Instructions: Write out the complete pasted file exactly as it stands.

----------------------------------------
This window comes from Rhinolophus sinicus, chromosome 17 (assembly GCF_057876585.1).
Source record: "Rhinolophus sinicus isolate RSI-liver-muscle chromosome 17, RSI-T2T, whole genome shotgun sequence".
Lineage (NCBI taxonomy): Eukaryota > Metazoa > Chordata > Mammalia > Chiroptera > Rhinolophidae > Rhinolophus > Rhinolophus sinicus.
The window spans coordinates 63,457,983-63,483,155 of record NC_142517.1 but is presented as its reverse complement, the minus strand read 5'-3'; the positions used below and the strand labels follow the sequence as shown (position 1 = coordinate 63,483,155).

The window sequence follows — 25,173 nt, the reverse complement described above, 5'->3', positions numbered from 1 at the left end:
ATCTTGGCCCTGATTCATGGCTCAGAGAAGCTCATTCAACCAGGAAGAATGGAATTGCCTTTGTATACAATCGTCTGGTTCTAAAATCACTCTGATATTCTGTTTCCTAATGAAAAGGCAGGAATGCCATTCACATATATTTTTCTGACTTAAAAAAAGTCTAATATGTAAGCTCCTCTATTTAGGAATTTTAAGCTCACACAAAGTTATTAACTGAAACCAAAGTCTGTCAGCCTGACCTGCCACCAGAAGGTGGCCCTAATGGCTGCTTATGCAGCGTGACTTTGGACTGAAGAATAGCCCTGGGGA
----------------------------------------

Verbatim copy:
This window comes from Rhinolophus sinicus, chromosome 17 (assembly GCF_057876585.1).
Source record: "Rhinolophus sinicus isolate RSI-liver-muscle chromosome 17, RSI-T2T, whole genome shotgun sequence".
Lineage (NCBI taxonomy): Eukaryota > Metazoa > Chordata > Mammalia > Chiroptera > Rhinolophidae > Rhinolophus > Rhinolophus sinicus.
The window spans coordinates 63,457,983-63,483,155 of record NC_142517.1 but is presented as its reverse complement, the minus strand read 5'-3'; the positions used below and the strand labels follow the sequence as shown (position 1 = coordinate 63,483,155).

The window sequence follows — 25,173 nt, the reverse complement described above, 5'->3', positions numbered from 1 at the left end:
ATCTTGGCCCTGATTCATGGCTCAGAGAAGCTCATTCAACCAGGAAGAATGGAATTGCCTTTGTATACAATCGTCTGGTTCTAAAATCACTCTGATATTCTGTTTCCTAATGAAAAGGCAGGAATGCCATTCACATATATTTTTCTGACTTAAAAAAAGTCTAATATGTAAGCTCCTCTATTTAGGAATTTTAAGCTCACACAAAGTTATTAACTGAAACCAAAGTCTGTCAGCCTGACCTGCCACCAGAAGGTGGCCCTAATGGCTGCTTATGCAGCGTGACTTTGGACTGAAGAATAGCCCTGGGGA